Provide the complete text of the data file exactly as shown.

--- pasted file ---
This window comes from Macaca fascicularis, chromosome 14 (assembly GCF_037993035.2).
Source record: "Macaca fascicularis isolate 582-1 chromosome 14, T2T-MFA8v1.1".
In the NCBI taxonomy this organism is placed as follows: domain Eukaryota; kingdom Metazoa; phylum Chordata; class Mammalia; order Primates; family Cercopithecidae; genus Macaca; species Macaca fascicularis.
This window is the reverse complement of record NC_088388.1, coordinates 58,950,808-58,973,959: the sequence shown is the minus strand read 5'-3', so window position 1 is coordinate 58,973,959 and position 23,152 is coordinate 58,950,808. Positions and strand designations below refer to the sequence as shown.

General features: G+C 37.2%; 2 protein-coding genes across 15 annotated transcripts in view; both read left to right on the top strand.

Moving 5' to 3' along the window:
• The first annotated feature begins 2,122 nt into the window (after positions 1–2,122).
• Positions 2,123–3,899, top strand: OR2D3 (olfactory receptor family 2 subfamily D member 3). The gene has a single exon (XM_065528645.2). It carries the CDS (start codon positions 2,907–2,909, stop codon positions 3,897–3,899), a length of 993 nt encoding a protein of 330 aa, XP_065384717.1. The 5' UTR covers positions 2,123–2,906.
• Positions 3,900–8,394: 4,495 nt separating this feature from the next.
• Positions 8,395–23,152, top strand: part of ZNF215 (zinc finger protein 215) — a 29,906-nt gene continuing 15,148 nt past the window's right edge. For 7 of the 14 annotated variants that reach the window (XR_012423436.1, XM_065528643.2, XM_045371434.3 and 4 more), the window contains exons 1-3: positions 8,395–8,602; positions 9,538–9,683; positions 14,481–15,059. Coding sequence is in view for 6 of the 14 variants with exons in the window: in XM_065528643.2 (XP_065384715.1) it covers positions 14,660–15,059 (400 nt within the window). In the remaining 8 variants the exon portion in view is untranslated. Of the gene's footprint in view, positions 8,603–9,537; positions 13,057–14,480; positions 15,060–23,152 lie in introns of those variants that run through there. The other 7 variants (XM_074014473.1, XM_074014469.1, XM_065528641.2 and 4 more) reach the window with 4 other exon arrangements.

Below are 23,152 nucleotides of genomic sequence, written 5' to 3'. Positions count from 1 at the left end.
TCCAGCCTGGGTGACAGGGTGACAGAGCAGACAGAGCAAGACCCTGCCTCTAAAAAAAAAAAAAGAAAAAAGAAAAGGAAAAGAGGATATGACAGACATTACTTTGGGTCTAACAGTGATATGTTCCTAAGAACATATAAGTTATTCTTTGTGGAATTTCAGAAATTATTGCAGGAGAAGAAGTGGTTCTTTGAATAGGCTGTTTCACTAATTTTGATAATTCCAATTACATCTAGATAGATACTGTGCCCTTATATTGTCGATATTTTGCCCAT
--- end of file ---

This window comes from Macaca fascicularis, chromosome 14 (assembly GCF_037993035.2).
Source record: "Macaca fascicularis isolate 582-1 chromosome 14, T2T-MFA8v1.1".
In the NCBI taxonomy this organism is placed as follows: domain Eukaryota; kingdom Metazoa; phylum Chordata; class Mammalia; order Primates; family Cercopithecidae; genus Macaca; species Macaca fascicularis.
This window is the reverse complement of record NC_088388.1, coordinates 58,950,808-58,973,959: the sequence shown is the minus strand read 5'-3', so window position 1 is coordinate 58,973,959 and position 23,152 is coordinate 58,950,808. Positions and strand designations below refer to the sequence as shown.

General features: G+C 37.2%; 2 protein-coding genes across 15 annotated transcripts in view; both read left to right on the top strand.

Moving 5' to 3' along the window:
• The first annotated feature begins 2,122 nt into the window (after positions 1–2,122).
• Positions 2,123–3,899, top strand: OR2D3 (olfactory receptor family 2 subfamily D member 3). The gene has a single exon (XM_065528645.2). It carries the CDS (start codon positions 2,907–2,909, stop codon positions 3,897–3,899), a length of 993 nt encoding a protein of 330 aa, XP_065384717.1. The 5' UTR covers positions 2,123–2,906.
• Positions 3,900–8,394: 4,495 nt separating this feature from the next.
• Positions 8,395–23,152, top strand: part of ZNF215 (zinc finger protein 215) — a 29,906-nt gene continuing 15,148 nt past the window's right edge. For 7 of the 14 annotated variants that reach the window (XR_012423436.1, XM_065528643.2, XM_045371434.3 and 4 more), the window contains exons 1-3: positions 8,395–8,602; positions 9,538–9,683; positions 14,481–15,059. Coding sequence is in view for 6 of the 14 variants with exons in the window: in XM_065528643.2 (XP_065384715.1) it covers positions 14,660–15,059 (400 nt within the window). In the remaining 8 variants the exon portion in view is untranslated. Of the gene's footprint in view, positions 8,603–9,537; positions 13,057–14,480; positions 15,060–23,152 lie in introns of those variants that run through there. The other 7 variants (XM_074014473.1, XM_074014469.1, XM_065528641.2 and 4 more) reach the window with 4 other exon arrangements.

Below are 23,152 nucleotides of genomic sequence, written 5' to 3'. Positions count from 1 at the left end.
TCCAGCCTGGGTGACAGGGTGACAGAGCAGACAGAGCAAGACCCTGCCTCTAAAAAAAAAAAAAGAAAAAAGAAAAGGAAAAGAGGATATGACAGACATTACTTTGGGTCTAACAGTGATATGTTCCTAAGAACATATAAGTTATTCTTTGTGGAATTTCAGAAATTATTGCAGGAGAAGAAGTGGTTCTTTGAATAGGCTGTTTCACTAATTTTGATAATTCCAATTACATCTAGATAGATACTGTGCCCTTATATTGTCGATATTTTGCCCAT